Charlie Rowe, Cal MacAninch and Rupert Everett in a scene from “The Judas Kiss” (Photo credit: Richard Termine)

Charlie Rowe, Cal MacAninch and Rupert Everett in a scene from “The Judas Kiss” (Photo credit: Richard Termine)

Most compelling is Cal McAninch as Robert Ross, Wilde’s best friend and former lover, who continually gives him good advice he does not take. McAninch makes it clear to us that he is still in love with Wilde even though the playwright has moved on. While Bosie never risks anything, it is Ross who risks his own reputation and career. We feel both his pain and his urgency as time runs out and Bosie manipulates Wilde in his duel with his father. The rest of the cast include a suave Alister Cameron as a polite and obsequious hotel official in Act I, and Tom Colley as a hunky Italian fisherman who has caught Bosie’s eye in the second act.

Dale Ferguson’s design for the London and Naples sets is almost operatic in its sweep and scale. Unfortunately, the play is never more than conversations by two or three people so that both the sets and the stage of the BAM Harvey are a trifle too large for such small encounters. The costumes by Sue Blane are appropriately Victorian for both the upper and lower caste characters. Rick Fisher uses the lighting as almost another character both in the London and Naples sections of the play where obscurity is desired and the long shades of dusk begin to cover the walls of the set.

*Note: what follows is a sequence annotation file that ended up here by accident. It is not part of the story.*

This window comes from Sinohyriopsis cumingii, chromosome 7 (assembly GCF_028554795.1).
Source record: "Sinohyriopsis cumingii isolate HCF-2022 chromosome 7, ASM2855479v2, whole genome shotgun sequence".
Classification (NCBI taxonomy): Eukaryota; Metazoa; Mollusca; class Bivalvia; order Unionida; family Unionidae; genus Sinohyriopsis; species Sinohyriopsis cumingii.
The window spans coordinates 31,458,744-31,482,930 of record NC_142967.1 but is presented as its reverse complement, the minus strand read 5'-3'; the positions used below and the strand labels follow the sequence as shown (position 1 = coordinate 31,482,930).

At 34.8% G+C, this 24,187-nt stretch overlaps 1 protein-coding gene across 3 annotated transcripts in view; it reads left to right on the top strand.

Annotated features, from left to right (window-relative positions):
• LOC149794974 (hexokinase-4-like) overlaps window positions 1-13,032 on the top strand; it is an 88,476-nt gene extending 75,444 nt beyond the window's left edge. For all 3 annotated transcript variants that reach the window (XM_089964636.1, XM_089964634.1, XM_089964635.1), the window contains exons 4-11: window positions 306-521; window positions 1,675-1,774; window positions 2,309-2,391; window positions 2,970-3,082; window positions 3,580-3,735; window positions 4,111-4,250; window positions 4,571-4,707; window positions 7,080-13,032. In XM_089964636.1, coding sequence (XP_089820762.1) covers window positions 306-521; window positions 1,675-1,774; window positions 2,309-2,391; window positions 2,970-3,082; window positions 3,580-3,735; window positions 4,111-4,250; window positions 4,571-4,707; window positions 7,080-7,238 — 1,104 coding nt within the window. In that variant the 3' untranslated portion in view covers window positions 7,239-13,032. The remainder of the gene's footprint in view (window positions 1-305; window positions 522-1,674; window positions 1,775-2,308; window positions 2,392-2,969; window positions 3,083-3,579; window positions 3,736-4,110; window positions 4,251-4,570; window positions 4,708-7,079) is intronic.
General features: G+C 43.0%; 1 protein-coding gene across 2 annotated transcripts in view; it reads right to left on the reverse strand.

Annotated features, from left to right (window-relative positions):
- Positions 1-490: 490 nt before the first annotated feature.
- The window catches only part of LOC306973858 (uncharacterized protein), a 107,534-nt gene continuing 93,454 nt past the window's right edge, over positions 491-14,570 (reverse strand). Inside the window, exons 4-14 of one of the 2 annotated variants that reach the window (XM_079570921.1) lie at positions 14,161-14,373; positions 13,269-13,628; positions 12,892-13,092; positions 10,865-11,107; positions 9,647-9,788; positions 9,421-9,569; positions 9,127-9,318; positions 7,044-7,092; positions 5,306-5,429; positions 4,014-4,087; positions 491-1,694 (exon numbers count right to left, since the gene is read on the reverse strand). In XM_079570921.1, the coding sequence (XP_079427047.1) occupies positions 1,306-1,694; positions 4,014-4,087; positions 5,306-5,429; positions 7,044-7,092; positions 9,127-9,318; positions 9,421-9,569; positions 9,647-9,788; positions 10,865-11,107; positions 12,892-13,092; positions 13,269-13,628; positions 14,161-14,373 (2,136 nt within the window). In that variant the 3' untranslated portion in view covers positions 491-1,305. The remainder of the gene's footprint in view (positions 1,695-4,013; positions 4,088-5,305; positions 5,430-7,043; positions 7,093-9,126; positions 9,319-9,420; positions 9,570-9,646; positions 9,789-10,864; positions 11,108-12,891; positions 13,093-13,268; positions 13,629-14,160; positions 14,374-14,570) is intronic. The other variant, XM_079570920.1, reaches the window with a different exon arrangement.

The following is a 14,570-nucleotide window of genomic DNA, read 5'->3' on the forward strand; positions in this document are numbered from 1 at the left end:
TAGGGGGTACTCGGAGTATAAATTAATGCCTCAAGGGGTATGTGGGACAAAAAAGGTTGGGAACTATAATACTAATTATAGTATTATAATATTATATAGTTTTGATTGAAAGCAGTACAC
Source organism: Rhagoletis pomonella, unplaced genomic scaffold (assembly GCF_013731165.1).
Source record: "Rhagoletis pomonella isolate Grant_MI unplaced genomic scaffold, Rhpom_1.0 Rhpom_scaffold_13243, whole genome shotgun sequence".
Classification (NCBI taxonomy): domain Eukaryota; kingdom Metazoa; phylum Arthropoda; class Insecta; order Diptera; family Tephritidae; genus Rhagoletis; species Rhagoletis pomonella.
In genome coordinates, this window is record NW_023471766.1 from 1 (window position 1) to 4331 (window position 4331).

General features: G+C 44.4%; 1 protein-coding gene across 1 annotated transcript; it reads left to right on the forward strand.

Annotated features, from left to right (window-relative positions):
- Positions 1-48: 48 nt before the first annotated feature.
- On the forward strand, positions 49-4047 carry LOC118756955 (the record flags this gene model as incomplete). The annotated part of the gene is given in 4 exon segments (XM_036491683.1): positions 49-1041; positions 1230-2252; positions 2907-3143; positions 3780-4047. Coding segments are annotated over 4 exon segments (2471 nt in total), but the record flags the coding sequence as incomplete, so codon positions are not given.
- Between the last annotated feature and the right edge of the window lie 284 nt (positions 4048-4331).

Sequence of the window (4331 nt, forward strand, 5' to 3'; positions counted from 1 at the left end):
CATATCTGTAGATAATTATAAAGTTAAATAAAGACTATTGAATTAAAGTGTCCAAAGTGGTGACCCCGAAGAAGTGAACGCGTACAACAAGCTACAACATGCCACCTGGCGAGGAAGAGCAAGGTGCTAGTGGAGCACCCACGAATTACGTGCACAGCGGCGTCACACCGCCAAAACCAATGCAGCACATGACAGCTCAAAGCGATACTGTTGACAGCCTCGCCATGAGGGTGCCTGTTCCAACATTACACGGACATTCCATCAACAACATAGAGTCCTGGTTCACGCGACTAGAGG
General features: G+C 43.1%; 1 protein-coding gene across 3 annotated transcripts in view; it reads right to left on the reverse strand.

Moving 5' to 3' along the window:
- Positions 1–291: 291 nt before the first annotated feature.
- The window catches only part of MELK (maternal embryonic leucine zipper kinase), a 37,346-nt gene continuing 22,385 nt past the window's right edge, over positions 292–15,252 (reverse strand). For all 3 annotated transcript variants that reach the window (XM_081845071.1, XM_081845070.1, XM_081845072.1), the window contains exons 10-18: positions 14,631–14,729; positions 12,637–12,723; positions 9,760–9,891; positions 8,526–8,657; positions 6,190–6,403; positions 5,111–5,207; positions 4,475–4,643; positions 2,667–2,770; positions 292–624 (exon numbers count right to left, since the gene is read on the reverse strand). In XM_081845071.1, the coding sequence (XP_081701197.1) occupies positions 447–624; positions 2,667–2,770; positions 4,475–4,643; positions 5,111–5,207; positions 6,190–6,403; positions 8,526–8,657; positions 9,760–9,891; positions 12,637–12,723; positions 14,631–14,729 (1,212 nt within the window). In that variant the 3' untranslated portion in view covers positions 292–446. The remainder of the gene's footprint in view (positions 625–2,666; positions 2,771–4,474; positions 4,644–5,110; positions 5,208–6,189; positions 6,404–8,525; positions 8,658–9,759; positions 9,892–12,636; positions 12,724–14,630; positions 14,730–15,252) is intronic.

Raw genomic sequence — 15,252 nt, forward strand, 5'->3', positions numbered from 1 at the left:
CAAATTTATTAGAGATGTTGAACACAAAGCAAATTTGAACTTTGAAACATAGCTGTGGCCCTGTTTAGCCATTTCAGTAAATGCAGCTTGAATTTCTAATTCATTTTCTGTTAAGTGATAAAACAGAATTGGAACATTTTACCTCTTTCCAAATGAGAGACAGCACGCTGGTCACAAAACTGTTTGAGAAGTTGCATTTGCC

The author of Plenty, Skylight and Stuff Happens, David Hare’s plays are always interesting and provocative. The Judas Kiss is an intimate private look at the life of a very public person. As Oscar Wilde, Rupert Everett gives one of his finest performances. Unfortunately, the play offers difficult challenges, many of which this production fails to address.

The Judas Kiss (through June 12)

Chichester Festival Theatre production

BAM Harvey Theater, 651 Fulton Street, in Brooklyn

For tickets, call 718-636-4182 or visit

Running time: two hours and 25 minutes with one intermission

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About Victor Gluck, Editor-in-Chief (996 Articles)
Victor Gluck was a drama critic and arts journalist with Back Stage from 1980 – 2006. He started reviewing for in 2006, where he was also Associate Editor from 2011-2013, and has been Editor-in-Chief since 2014. He is a voting member of The Drama Desk, the Outer Critics Circle, the American Theatre Critics Association, and the Dramatists Guild of America. His plays have been performed at the Quaigh Theatre, Ryan Repertory Company, St. Clements Church, Nuyorican Poets Café and The Gene Frankel Playwrights/Directors Lab.